Board games have made a comeback, especially at the Newman Centre, which has married faith and fun into an Adoration and games night. Photo courtesy of the Newman Centre

Gamers flock to God

By 
  • September 12, 2014

TORONTO - Tuesday nights at the Newman Centre are a time to pray and play.

At Pray and Play nights, youth and young adults come for Adoration and stay for an evening of rolling dice and flipping cards at board games.

“The attraction is that it’s very Catholic in the way that it marries things together, like prayer and fellowship and recreation,” said Erin Kinsella, associate director of campus outreach.

The Newman Centre Catholic Chaplaincy and Parish is located on the downtown campus of the University of Toronto and serves as a hub for young Catholics. A former Newman student campus minister inspired the Pray and Play events last year.

“His ministry for the year married the things that he was passionate about: prayer and Adoration and also games,” Kinsella said. “He’s a big board games fan, so he had a really great collection of board games. He decided that for his ministry for the year, he would do Adoration followed by board games.”

That student has left the Newman Centre but his novel approach to combining prayer and socializing lives on. Every Tuesday, Adoration takes place at 7:30 p.m. at the St. Thomas Aquinas Chapel adjacent to Newman. Students and guests then go next door to Newman’s Oak Room to battle it out over board and card games. They play everything from old-school games like Taboo, Mad Gab and Settlers of Catan to more recent games like Dixit, Wizard and Survive. Occasionally, they also play video games.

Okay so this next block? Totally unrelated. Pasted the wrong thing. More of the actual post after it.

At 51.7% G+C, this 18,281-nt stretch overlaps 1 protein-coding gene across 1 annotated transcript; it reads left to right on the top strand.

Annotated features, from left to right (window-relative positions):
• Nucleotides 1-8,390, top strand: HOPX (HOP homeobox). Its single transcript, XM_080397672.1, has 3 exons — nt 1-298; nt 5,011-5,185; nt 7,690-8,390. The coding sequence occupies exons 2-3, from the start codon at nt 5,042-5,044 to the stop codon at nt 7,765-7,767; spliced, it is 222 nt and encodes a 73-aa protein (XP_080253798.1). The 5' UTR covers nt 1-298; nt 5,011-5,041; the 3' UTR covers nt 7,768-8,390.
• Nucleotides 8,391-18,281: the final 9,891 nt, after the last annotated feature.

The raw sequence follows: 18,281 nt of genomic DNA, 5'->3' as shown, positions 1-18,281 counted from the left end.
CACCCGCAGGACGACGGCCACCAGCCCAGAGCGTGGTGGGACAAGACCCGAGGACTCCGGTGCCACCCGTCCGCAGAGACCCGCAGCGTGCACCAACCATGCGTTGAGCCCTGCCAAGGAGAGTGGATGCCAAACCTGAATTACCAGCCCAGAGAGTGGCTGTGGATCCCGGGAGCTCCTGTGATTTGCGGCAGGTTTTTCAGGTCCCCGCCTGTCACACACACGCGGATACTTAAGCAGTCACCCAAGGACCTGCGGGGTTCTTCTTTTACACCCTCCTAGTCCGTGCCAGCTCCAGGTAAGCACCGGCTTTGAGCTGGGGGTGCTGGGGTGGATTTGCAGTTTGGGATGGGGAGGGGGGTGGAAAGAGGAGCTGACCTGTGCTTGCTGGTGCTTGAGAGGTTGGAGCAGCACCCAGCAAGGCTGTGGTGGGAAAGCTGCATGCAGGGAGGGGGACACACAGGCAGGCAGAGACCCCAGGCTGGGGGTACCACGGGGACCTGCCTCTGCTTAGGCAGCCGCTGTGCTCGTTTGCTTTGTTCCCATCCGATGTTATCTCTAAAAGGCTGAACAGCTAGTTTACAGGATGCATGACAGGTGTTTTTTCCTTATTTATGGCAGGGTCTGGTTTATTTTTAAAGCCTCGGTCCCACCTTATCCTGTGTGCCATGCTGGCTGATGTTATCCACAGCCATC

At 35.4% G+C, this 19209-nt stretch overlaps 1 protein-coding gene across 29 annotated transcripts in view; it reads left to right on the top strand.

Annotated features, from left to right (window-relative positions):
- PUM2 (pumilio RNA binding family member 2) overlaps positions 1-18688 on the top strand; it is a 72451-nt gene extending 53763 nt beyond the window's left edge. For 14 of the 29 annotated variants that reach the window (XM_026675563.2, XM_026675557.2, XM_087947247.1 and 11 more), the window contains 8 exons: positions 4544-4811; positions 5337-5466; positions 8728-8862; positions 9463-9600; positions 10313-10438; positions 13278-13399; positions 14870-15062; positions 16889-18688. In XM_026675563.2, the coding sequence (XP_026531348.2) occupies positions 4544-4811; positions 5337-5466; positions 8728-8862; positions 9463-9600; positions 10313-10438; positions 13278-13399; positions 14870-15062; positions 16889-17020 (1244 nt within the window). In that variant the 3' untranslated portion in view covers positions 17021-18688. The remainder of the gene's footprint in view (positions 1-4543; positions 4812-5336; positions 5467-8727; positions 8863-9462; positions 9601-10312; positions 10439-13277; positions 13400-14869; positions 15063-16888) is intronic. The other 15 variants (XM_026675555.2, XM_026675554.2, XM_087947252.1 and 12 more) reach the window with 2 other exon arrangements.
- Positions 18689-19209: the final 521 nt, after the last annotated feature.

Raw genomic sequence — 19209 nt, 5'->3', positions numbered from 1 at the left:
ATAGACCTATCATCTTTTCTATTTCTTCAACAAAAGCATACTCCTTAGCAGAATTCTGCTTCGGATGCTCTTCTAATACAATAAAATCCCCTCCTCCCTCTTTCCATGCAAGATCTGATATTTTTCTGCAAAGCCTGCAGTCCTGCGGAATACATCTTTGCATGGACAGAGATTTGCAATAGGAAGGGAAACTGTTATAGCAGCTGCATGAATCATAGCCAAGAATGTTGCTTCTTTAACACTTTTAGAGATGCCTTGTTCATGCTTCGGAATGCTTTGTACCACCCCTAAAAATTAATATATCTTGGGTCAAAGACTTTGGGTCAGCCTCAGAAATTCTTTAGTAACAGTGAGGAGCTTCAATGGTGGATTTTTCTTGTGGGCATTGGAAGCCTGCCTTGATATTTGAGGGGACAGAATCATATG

The concept seems to be working. Since its launch a year ago, attendance at Pray and Play has grown from 10 people for Adoration and a few for games to about 50 or more for Adoration and 20 to 30 for games. The popularity seems to mirror the rise of board-game cafés in Toronto, where there are at least six establishments that cater specifically to board-game enthusiasts. Similar establishments are also popping up outside the city.

Kinsella attributes Pray and Play’s rising popularity to its balanced approach.

“It appreciates the fact that as Catholics our faith is very well rounded,” she said. “It’s not just about being a prayerful person and it’s not just about having good relationships with other people. It’s about being able to find joy and God in everything, whether it’s in prayer directly or whether it’s having fun with other people and growing in your relationships with them.

“It’s a beautiful thing to have friendships that are based in Christ.”

Kinsella notices how often Pope Francis speaks of joy.

“It drives me crazy when I go into a church or some other faith event and there’s no sense of joy... (joy is) such a hallmark of the Holy Spirit,” she said. “Prayer is our relationship with God and we need to have that solid basis... (and) it absolutely should infect the rest of my life so that whether I’m playing a board game, or whether I’m at Adoration, or whether I’m on the street talking to people at a bus stop, or whatever the case may be, that an element that exudes from me is that joy of Christ that’s formed in that foundation of prayer.”

When the student who started Pray and Play moved out of the Newman Centre, he took his expansive board-game collection with him. He lends the centre some of his games, but Kinsella hopes to continue to grow Newman’s own collection. She wants classics like Scrabble, Candyland, Monopoly and the Game of Life, as well as the “really fun” King of Tokyo, to be added to the collection. Guests may bring their own games, and the Newman Centre accepts donations of games that still have all the required pieces.

“Games that people should not bring would be games that would take more than about an hour to play or games that are for very small groups. Individual or one to-two player games are not ideal. Anything where you’re getting into three or four and above players is great.”

Pray and Play is open to young adults age 18 and 35, whether or not they are students. Adoration is attended by Catholics of all ages. 

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